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BC 351- Unit 3

shape of detergent molecule cone
shape of membrane lipid cylinder
when a lipid bilayer is torn it does not seal by forming a hemi micelle cap because membrane lipids are cylindrical
why do lipid bilayers form? lipids point inside to lower the energy
two membrane lipid backbones glycerol or sphingosine
where does one find sphingolipids? neuronal cells
are negatively charged membrane lipids found inside or outside of cells? inside
3 structural components of membrane lipids fatty acyl tails, backbone (sphingosine/glycerol), head group (may be charged)/phosphate
how are membrane lipids classified? 1) spingosine/glycerol 2) head group; charged/uncharged? 3) phosphate or no phosphate
3 classes of membrane lipids cholesterol, glycophospholipids, sphingolipids
2 negatively charged glycerophospholipid head groups inositol, serine
lipid rafts regions of more sphingolipids/cholesterol found on the outside of the membrane
rotational diffusion membrane lipid spins
translational diffusion membrane lipid moves around
transmembrane diffusion membrane lipid "flips"
phospholipid crucial in intracellular signaling is phosphatidylinositol
flippase outer to inner translocation
floppase inner to outer translocation
scramblase moves lipids toward equilibrium w/ the concentration gradient
Phosphatidylserine, normally found primarily only in the cytoplasmic side of the plasma membrane, is found at high levels on outer side in apoptotic cells; why? the phospholipid translocators are inactivated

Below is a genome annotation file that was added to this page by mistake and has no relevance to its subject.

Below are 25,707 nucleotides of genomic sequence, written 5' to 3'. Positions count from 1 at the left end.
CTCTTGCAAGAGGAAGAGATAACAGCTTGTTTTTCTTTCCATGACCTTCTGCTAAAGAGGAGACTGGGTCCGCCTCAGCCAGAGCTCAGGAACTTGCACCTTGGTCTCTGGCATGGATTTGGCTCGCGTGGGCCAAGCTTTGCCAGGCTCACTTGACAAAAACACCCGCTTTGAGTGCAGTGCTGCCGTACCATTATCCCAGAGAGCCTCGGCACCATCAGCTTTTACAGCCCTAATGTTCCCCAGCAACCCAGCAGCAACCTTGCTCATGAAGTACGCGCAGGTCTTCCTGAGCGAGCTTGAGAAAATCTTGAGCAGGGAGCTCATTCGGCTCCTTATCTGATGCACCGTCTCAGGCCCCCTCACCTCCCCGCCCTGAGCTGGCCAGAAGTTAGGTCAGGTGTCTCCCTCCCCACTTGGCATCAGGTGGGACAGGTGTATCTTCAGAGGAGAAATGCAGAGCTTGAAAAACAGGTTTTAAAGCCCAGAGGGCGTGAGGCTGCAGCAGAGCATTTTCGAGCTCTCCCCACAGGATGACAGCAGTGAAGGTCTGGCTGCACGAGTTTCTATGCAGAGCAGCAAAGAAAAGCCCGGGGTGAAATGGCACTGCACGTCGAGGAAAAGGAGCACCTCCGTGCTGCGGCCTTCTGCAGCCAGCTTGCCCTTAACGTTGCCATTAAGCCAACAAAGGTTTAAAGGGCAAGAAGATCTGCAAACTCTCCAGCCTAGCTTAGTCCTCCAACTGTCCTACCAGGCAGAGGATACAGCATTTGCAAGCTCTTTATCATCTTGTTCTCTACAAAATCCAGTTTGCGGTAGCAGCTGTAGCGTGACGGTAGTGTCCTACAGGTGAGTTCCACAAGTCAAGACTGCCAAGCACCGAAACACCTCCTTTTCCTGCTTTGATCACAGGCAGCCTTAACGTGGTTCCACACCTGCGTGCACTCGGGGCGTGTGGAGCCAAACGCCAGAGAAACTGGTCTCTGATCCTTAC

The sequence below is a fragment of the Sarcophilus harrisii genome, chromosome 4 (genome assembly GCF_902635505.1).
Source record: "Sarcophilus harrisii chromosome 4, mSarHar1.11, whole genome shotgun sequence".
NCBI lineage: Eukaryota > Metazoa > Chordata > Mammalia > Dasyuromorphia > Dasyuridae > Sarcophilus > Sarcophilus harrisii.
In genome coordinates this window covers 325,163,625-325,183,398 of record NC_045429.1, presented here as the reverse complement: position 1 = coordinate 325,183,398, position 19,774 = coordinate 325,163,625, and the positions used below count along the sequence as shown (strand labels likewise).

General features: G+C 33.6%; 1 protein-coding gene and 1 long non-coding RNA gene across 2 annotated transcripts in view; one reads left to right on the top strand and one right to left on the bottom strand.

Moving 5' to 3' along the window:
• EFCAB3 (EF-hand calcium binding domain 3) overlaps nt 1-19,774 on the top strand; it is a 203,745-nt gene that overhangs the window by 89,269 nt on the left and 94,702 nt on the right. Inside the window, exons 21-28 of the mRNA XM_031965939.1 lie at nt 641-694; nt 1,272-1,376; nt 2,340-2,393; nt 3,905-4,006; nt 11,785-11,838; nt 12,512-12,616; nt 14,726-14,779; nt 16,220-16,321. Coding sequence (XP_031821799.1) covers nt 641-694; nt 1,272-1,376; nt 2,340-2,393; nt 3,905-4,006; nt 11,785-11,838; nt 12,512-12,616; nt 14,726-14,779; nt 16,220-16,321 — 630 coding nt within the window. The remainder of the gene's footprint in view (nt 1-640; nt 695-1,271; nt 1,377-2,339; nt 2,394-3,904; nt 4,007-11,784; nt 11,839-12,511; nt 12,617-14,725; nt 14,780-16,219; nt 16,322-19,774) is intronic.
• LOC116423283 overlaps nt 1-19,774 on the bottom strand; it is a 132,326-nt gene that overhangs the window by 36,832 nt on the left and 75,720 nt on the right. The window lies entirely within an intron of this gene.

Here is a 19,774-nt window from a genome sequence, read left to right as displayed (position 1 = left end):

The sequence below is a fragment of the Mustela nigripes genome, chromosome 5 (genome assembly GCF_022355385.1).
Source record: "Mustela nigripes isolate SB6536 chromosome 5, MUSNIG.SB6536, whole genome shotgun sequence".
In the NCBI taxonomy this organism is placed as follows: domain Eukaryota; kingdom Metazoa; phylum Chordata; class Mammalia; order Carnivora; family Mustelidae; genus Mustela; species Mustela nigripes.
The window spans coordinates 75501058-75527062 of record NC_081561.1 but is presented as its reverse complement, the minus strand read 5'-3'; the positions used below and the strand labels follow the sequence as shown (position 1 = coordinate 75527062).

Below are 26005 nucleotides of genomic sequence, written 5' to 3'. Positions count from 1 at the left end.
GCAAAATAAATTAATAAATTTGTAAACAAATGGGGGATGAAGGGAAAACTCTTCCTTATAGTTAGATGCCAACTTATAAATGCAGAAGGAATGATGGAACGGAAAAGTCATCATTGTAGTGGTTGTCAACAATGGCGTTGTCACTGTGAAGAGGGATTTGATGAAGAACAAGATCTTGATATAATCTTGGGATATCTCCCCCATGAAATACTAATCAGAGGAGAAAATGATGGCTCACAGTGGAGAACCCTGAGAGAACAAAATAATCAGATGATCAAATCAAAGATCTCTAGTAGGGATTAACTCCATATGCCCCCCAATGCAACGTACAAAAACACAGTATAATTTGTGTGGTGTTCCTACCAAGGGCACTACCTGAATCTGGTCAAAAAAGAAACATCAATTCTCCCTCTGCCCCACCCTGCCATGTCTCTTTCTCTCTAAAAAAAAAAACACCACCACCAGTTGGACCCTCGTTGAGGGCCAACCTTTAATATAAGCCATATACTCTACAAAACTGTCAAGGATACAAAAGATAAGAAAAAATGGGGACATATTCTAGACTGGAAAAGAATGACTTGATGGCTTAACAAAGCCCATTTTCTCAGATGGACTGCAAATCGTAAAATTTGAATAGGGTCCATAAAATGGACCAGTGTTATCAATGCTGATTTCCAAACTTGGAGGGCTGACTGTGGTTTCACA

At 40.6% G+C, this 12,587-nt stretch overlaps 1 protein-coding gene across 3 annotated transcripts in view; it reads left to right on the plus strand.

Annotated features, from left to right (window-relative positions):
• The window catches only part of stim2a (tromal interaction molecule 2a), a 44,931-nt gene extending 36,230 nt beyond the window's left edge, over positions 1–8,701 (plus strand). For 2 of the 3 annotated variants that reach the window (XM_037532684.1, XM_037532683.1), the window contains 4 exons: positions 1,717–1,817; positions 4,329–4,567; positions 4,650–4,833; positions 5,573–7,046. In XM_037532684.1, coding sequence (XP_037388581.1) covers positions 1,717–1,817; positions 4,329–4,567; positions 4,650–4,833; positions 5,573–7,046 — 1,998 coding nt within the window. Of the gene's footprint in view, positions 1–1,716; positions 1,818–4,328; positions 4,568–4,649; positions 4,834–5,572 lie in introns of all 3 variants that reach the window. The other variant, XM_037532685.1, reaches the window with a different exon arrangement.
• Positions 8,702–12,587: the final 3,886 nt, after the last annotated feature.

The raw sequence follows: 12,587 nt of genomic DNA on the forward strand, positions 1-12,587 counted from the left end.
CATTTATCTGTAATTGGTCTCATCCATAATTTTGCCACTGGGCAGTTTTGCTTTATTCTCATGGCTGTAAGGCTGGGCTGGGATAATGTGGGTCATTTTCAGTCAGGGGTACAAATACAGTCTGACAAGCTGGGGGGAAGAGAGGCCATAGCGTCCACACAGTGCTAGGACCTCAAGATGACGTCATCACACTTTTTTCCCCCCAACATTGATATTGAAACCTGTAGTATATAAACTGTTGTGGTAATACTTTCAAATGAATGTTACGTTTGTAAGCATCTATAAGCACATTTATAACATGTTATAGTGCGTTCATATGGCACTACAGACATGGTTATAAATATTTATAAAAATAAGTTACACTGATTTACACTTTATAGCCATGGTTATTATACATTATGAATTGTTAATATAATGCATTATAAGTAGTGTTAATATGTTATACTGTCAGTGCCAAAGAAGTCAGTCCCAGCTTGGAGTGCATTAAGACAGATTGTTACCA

cholesterol is essential for lipid raft formation because sphingolipids have large head groups
the mass ratio of lipids to proteins in membranes varies widely in different membranes
3 classes of membrane proteins lipid anchored, peripheral, integral
which class of membrane proteins can be removed w/ salt or urea? peripheral membrane proteins
constitutive membrane protein always part of the membrane
amphitrophic membrane protein regulated (sometimes expressed, sometimes not)
The forces that hold a membrane protein in the lipid bilayer and those that lead to protein folding into their tertiary structure both involve the minimization of the interact of hydrophobic R groups w/ the aqueous environment
hydropathy plot of hydrophobic alpha helices one high region of hydrophobicity
hydropathy plot of amphipathic alpha helices stays about static b/c hydrophobic and hydrophilic
why does a hydrophobic alpha helix only span once? to minimize interactions w/ the lipid bilayer (must be hydrophobic on all sides)
advantage of using amphipathic alpha helices for channel polar inside, hydrophobic outside
how do mild detergents isolate membrane proteins? hydrophobic ends stick to it to maintain its shape
A bacterial small protein causes red blood cell lysis. It also make artificial liposomes very permeable; it is likely a B barrel protein that forms a pore
transporter vs channel channel= goes right through; transporter= binds the solute
Na/K atpase 3Na+ flow out; 2K+ flow in (against gradient)
If the plasma membrane becomes permeable to Na+ and K+, the Na+/K+ pump would continue to pump ions and to hydrolyze ATP, but only generate heat in the process.
Secondary Active Transport uses energy source indirectly
glucose transport into blood Na/glucose cotransporter; glut-2; na/k atpase
Warburg Effect upregulated lactate production; down regulated acetyl coA production
2 examples of normal cells undergoing warburg effect early embryogenesis (1st 3 cell divisions); astrocytes/neurons
neurons convert ___ to ___ glutamine to glutamate
astrocytes convert ___ to ____ glutamate to glutamine